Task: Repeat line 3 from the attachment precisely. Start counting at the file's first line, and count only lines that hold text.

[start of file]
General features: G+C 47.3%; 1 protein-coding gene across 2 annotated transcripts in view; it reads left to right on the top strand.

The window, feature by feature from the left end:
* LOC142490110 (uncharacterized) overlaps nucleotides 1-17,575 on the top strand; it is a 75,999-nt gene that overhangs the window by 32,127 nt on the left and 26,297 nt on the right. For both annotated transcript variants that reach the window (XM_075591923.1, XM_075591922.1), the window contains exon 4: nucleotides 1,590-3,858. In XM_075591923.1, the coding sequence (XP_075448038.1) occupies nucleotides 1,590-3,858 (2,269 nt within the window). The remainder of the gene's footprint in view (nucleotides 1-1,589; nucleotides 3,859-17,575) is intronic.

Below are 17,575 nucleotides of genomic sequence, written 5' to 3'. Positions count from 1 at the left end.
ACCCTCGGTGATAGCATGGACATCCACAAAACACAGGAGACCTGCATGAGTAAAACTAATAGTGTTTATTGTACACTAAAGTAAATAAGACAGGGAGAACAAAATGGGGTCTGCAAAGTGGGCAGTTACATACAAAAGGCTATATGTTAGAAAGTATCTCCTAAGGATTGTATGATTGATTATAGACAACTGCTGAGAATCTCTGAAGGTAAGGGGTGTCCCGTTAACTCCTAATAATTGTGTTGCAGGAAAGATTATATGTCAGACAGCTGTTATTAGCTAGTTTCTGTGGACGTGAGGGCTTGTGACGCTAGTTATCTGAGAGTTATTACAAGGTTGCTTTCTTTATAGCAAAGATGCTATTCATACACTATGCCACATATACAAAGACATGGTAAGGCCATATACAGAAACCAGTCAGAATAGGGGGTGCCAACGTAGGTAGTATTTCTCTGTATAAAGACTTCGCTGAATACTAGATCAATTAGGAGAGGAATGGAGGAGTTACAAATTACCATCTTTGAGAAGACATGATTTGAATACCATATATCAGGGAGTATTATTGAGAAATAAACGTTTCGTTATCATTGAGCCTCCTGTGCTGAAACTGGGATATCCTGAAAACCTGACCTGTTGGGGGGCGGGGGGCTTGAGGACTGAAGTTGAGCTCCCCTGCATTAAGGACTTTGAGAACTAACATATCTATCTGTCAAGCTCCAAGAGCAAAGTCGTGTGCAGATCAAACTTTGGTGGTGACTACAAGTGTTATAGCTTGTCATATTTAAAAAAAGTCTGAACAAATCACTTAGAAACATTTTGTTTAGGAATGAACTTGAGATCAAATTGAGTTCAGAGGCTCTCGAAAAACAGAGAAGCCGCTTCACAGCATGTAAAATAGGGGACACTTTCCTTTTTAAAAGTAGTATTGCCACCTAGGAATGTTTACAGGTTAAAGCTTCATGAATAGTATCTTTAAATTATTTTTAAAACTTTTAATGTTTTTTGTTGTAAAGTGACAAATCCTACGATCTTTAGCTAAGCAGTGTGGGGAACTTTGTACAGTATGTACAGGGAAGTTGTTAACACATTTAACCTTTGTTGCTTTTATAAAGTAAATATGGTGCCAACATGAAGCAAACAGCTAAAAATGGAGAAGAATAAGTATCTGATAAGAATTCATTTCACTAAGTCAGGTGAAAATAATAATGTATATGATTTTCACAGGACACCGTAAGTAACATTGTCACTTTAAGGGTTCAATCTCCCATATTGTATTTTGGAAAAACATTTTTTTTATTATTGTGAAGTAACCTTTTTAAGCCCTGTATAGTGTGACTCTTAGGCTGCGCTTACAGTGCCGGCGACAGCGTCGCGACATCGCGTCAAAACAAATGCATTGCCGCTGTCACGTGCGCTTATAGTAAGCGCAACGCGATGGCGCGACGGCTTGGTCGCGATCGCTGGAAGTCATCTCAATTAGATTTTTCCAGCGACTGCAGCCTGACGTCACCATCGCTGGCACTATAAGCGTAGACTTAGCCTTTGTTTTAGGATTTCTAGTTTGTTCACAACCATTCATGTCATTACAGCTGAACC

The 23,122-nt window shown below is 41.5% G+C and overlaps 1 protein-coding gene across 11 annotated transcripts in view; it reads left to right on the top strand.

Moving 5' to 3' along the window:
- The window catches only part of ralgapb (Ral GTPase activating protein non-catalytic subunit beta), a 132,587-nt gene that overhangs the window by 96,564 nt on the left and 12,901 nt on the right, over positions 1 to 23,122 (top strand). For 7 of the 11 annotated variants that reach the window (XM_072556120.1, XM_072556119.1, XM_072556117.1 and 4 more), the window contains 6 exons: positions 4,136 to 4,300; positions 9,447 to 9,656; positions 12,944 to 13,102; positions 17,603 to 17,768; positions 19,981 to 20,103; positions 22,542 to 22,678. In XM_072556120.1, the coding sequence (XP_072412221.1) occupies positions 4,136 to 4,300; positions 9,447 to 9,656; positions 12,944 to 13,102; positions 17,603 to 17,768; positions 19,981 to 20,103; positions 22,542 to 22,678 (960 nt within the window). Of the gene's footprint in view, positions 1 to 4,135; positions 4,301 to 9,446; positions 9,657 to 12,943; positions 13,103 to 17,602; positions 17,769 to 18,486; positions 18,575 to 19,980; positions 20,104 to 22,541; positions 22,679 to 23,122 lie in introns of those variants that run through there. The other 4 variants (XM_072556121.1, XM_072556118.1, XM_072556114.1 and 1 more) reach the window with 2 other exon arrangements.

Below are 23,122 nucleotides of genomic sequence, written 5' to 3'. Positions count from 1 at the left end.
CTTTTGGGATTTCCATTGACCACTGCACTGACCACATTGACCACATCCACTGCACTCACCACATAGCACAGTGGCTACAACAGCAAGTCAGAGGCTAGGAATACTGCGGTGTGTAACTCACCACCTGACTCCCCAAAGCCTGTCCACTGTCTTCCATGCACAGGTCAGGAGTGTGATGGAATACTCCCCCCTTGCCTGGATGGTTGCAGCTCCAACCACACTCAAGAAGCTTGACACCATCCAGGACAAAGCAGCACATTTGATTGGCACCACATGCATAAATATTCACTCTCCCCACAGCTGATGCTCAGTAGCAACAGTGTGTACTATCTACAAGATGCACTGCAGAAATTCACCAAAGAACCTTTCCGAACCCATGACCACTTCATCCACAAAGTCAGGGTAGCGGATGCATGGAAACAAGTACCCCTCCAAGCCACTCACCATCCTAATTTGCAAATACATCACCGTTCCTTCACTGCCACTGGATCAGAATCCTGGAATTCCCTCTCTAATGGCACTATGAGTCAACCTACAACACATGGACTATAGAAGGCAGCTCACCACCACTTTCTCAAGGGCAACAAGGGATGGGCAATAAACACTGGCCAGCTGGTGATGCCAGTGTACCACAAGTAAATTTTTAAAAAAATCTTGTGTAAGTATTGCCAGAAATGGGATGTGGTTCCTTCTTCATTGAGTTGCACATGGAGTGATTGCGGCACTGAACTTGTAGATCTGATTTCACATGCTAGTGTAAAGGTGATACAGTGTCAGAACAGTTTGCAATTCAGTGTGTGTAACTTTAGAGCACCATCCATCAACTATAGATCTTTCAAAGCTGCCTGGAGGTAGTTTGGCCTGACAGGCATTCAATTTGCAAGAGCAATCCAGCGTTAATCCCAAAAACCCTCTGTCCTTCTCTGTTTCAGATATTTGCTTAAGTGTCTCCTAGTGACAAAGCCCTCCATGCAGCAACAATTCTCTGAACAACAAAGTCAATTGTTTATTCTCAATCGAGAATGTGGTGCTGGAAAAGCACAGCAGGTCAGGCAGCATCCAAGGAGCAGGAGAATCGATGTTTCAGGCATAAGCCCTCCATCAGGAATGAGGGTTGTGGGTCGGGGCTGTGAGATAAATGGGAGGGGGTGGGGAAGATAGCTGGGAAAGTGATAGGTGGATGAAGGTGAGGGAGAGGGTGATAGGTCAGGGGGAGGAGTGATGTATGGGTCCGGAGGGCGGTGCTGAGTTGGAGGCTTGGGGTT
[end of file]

* LOC142490110 (uncharacterized) overlaps nucleotides 1-17,575 on the top strand; it is a 75,999-nt gene that overhangs the window by 32,127 nt on the left and 26,297 nt on the right. For both annotated transcript variants that reach the window (XM_075591923.1, XM_075591922.1), the window contains exon 4: nucleotides 1,590-3,858. In XM_075591923.1, the coding sequence (XP_075448038.1) occupies nucleotides 1,590-3,858 (2,269 nt within the window). The remainder of the gene's footprint in view (nucleotides 1-1,589; nucleotides 3,859-17,575) is intronic.